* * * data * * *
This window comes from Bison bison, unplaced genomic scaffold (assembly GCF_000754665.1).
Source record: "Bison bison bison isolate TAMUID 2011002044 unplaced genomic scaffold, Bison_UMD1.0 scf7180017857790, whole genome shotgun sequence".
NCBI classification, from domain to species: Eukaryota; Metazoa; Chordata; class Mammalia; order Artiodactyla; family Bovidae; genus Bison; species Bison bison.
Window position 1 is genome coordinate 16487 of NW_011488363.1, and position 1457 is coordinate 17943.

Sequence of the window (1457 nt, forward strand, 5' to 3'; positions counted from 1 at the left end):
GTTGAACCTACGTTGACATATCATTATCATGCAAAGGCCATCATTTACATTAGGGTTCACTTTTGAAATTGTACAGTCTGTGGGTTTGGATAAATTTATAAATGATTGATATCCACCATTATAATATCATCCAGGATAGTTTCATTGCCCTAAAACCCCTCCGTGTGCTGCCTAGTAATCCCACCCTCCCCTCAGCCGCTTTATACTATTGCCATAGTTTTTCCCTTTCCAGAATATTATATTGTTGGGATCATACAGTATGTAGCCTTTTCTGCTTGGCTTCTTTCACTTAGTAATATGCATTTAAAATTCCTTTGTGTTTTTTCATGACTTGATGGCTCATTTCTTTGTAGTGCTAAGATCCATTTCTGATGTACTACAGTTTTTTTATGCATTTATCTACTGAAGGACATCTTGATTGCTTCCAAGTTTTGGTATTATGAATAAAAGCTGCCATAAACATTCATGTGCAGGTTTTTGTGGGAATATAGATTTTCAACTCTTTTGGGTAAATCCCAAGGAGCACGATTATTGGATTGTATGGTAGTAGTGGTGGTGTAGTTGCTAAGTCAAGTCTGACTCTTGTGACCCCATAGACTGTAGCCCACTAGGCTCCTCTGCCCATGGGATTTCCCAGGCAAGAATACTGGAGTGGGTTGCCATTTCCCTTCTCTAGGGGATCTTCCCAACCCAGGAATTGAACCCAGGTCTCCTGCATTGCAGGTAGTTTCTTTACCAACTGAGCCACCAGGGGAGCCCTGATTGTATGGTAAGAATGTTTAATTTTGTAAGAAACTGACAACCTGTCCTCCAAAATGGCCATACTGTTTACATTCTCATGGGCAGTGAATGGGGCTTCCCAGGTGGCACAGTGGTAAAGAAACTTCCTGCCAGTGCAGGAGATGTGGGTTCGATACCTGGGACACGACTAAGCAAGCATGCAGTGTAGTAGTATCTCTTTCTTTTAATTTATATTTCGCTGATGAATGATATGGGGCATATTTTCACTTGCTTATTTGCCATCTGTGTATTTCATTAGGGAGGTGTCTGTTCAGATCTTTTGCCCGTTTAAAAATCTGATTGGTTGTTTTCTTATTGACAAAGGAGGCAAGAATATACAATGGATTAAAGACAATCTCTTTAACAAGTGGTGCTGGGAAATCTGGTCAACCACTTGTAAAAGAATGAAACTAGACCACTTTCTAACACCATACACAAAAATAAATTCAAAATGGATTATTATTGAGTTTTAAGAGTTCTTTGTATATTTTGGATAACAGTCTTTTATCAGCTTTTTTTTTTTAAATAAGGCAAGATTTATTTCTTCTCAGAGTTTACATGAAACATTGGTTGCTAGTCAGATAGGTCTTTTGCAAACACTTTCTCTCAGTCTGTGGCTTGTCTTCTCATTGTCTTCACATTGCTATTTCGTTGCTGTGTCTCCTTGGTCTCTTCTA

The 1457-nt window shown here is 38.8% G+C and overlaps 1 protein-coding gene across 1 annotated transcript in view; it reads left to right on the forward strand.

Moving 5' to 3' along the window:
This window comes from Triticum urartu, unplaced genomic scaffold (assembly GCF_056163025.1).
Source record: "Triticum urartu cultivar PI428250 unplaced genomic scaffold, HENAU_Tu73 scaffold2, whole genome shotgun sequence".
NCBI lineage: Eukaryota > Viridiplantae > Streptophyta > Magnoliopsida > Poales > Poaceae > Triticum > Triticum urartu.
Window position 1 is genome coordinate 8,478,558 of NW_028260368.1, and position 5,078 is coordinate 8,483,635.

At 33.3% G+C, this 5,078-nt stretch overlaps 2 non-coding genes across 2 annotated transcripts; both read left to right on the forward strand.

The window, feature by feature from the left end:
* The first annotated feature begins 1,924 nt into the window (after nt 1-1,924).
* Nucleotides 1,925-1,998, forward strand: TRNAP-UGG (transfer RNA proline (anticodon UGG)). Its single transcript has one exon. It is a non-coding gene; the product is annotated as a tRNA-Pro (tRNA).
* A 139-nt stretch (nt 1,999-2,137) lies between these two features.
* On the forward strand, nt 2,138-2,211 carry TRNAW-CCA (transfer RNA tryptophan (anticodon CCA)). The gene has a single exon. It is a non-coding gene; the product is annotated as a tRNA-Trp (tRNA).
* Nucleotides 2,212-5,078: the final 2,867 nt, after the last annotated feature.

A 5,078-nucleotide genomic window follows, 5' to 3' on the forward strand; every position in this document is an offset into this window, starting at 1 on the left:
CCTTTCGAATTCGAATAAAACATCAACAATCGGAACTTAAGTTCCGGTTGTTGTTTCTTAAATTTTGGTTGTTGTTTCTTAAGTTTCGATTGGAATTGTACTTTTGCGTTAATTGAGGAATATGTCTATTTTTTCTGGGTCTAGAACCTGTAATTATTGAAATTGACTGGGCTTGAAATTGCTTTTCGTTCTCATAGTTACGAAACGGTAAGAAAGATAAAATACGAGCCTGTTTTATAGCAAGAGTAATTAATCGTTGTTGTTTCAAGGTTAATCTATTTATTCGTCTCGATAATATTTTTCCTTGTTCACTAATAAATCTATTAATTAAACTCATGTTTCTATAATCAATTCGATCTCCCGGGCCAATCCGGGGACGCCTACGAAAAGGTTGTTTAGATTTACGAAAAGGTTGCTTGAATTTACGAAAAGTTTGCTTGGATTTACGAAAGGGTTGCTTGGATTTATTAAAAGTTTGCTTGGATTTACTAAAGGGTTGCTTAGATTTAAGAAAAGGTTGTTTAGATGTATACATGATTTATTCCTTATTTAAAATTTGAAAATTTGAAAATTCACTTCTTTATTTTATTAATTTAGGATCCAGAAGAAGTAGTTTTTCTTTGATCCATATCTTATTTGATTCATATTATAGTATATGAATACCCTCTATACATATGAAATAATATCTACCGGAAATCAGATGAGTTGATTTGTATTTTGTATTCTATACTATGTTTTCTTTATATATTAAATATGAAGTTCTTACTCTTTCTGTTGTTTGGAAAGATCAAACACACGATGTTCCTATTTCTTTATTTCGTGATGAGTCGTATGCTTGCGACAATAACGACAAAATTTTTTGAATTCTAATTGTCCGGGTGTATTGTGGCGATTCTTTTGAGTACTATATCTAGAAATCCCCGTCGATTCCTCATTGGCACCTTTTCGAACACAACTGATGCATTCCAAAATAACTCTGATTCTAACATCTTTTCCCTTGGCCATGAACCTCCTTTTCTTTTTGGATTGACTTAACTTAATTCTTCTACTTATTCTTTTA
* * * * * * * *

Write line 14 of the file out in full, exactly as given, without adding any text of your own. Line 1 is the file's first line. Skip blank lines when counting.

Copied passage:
The window, feature by feature from the left end: